French Corrective Phonetics Guide

Elision

Elision

The sequence "vowel + vowel" is rare in French (especially between words). As such, determiners that end in a vowel change their form if the noun that follows begins with a vowel, e.g.:

  • le > l', e.g.: l'automne
  • la > l'a, e.g.: l'importance
  • ma > mon, e.g.: mon importance
  • ta > ton, e.g.: ton importance
  • sa > son, e.g.: son importance
  • ce > cet, e.g.: cet automne

This phenomenon is known as elision. This also happens with words that begin with what is referred to as "h muet" (silent "h"), e.g.:

  • l'homme [lɔm]  , l'hiver [livɛʁ] , l'horizon, l'hôtel, l'habitude

Still, within the category of words that begin with silent "h", you need to distinguish between those that result in elision ("h" muet words) and the rest ("h" aspiré words), where the "h" is still silent, but elision and liaison are blocked, for historical reasons. Here are the most common words of this latter type:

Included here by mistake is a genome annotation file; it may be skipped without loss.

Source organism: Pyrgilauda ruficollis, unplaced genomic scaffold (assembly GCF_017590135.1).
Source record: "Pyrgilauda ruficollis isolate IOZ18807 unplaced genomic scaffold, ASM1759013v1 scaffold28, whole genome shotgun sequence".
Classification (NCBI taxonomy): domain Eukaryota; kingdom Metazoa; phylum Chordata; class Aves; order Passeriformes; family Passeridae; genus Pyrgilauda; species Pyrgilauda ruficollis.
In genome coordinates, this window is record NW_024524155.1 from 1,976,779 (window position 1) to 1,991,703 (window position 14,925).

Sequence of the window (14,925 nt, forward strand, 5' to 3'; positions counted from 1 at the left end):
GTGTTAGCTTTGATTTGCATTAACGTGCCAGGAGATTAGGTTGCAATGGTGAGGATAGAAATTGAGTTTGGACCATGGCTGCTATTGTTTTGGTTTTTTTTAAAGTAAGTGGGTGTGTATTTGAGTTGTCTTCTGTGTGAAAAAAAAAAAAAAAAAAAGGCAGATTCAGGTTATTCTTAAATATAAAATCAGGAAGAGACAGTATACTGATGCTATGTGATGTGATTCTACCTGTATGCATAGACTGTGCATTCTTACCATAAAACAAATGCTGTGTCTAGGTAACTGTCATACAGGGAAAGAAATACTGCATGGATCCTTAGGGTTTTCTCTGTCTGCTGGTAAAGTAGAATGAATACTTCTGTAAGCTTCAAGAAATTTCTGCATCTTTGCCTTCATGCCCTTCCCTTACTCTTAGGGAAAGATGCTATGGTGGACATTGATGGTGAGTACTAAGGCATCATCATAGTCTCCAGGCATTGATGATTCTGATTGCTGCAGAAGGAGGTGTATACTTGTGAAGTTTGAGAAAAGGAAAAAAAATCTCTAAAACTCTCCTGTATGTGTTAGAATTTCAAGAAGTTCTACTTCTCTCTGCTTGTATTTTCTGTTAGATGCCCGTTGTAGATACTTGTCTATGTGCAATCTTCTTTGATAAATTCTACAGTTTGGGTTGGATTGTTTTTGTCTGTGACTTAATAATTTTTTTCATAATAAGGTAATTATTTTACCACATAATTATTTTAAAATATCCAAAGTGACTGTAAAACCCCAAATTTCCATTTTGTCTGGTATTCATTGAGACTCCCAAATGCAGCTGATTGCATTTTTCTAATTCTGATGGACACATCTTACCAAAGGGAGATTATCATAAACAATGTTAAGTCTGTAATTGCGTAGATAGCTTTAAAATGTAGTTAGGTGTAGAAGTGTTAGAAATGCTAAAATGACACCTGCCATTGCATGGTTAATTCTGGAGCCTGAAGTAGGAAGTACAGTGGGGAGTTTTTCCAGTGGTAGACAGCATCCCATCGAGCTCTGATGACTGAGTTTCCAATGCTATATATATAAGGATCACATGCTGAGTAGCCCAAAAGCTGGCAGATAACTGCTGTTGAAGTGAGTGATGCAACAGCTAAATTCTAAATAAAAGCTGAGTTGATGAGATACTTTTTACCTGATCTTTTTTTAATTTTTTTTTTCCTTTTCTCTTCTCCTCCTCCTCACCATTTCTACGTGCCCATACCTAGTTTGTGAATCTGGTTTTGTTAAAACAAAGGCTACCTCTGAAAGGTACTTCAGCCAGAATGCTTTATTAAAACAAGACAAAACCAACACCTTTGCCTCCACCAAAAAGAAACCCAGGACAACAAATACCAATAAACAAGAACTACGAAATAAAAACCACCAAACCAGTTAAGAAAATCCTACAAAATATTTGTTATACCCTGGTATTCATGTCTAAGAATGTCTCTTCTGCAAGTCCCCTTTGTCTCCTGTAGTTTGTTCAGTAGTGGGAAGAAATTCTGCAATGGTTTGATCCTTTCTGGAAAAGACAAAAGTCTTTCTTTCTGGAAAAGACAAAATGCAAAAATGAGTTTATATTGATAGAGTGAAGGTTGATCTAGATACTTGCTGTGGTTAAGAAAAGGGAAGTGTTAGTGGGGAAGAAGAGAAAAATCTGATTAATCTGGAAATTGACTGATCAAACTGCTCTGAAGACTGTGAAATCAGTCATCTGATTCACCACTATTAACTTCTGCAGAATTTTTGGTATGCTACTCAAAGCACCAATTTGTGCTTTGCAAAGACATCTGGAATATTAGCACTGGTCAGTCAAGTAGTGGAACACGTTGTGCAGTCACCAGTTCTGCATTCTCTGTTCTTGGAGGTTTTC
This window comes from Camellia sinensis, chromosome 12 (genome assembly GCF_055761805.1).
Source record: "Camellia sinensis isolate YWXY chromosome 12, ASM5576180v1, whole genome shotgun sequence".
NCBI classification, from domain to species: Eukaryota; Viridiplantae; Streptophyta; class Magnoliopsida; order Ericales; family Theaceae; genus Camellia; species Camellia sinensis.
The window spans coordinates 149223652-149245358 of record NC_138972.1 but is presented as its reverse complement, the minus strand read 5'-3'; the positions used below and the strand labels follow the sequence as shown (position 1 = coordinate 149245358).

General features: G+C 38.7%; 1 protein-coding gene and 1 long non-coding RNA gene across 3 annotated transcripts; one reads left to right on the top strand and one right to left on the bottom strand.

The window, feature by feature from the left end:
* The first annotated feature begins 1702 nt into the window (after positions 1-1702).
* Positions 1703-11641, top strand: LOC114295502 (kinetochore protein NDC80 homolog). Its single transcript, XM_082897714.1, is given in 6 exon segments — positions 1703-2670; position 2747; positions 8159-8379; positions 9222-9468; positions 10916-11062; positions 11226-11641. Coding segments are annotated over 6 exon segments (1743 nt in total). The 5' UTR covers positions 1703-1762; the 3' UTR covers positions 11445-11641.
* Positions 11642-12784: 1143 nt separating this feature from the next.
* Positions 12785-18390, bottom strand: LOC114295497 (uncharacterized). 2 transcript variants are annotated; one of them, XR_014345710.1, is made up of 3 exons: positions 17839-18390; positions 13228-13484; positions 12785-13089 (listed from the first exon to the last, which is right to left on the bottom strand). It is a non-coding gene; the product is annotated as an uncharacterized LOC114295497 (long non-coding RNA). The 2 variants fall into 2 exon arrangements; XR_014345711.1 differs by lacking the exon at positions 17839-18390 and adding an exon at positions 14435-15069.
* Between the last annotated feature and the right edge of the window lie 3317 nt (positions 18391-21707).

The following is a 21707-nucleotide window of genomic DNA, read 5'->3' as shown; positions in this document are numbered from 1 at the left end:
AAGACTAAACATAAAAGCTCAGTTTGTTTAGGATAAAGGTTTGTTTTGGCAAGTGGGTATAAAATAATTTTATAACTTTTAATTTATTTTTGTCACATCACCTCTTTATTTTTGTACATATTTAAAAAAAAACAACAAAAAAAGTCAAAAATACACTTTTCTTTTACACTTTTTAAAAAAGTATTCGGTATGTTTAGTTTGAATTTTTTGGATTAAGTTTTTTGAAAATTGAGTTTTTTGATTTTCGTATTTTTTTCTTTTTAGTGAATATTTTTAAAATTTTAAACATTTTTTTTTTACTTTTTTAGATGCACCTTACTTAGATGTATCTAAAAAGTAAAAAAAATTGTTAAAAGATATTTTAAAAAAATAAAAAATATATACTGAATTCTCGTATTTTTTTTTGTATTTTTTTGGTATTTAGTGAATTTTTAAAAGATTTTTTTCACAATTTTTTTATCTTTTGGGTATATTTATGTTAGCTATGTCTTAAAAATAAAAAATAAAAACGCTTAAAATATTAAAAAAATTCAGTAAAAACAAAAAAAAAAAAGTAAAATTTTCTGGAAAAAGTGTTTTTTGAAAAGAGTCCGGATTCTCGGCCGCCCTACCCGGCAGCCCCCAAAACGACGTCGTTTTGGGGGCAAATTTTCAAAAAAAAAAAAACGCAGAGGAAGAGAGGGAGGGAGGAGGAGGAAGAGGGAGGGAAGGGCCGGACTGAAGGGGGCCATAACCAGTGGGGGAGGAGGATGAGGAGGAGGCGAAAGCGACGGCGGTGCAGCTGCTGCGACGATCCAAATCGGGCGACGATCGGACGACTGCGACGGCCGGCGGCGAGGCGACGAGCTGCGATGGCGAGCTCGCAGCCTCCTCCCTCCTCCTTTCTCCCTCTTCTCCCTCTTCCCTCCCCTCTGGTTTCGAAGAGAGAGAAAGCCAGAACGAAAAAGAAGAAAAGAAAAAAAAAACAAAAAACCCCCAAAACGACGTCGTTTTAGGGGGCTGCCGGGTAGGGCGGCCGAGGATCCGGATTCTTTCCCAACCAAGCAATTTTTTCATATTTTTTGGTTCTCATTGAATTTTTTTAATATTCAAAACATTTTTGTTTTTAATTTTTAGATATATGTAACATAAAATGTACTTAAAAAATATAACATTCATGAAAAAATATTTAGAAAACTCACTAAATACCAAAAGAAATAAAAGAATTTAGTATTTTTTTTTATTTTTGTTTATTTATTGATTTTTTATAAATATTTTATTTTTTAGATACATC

• le hibou , le homard , le héros , la honte , la hache , le hasard, le haut, le hockey, le hameau, la haine, la hanche, le handicap, le hachoir, le hérisson, le hoquet, la hiérarchie, la Hollande, le hamburger, le hamster, le héron, le hamac, le hongrois, le hangar, le harcèlement, le houblon

Note that "h" aspiré words don't actually involve any aspiration! (they just block elision and liaison; nothing is pronounced).

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  • use l' before a vowel, e.g.: l'eau and NOT la eau
  • the masculine adjective vieux changes to vieil before a vowel, e.g.: un vieil homme.
 
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